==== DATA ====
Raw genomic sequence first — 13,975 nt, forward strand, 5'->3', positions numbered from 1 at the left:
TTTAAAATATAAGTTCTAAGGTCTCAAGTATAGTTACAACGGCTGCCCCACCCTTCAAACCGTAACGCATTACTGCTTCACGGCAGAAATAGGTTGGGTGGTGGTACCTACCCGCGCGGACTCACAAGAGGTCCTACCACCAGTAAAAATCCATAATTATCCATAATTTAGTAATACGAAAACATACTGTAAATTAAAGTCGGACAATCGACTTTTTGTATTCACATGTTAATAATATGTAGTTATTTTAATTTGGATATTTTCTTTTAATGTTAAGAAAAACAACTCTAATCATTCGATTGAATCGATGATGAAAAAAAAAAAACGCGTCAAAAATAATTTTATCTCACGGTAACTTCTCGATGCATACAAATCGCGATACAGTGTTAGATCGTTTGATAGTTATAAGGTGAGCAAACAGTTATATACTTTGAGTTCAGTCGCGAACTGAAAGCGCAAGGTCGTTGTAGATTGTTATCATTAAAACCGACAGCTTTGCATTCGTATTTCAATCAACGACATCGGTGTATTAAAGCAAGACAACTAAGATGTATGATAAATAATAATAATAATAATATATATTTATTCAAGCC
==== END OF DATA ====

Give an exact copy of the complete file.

Raw genomic sequence first — 13,975 nt, forward strand, 5'->3', positions numbered from 1 at the left:
TTTAAAATATAAGTTCTAAGGTCTCAAGTATAGTTACAACGGCTGCCCCACCCTTCAAACCGTAACGCATTACTGCTTCACGGCAGAAATAGGTTGGGTGGTGGTACCTACCCGCGCGGACTCACAAGAGGTCCTACCACCAGTAAAAATCCATAATTATCCATAATTTAGTAATACGAAAACATACTGTAAATTAAAGTCGGACAATCGACTTTTTGTATTCACATGTTAATAATATGTAGTTATTTTAATTTGGATATTTTCTTTTAATGTTAAGAAAAACAACTCTAATCATTCGATTGAATCGATGATGAAAAAAAAAAAACGCGTCAAAAATAATTTTATCTCACGGTAACTTCTCGATGCATACAAATCGCGATACAGTGTTAGATCGTTTGATAGTTATAAGGTGAGCAAACAGTTATATACTTTGAGTTCAGTCGCGAACTGAAAGCGCAAGGTCGTTGTAGATTGTTATCATTAAAACCGACAGCTTTGCATTCGTATTTCAATCAACGACATCGGTGTATTAAAGCAAGACAACTAAGATGTATGATAAATAATAATAATAATAATATATATTTATTCAAGCC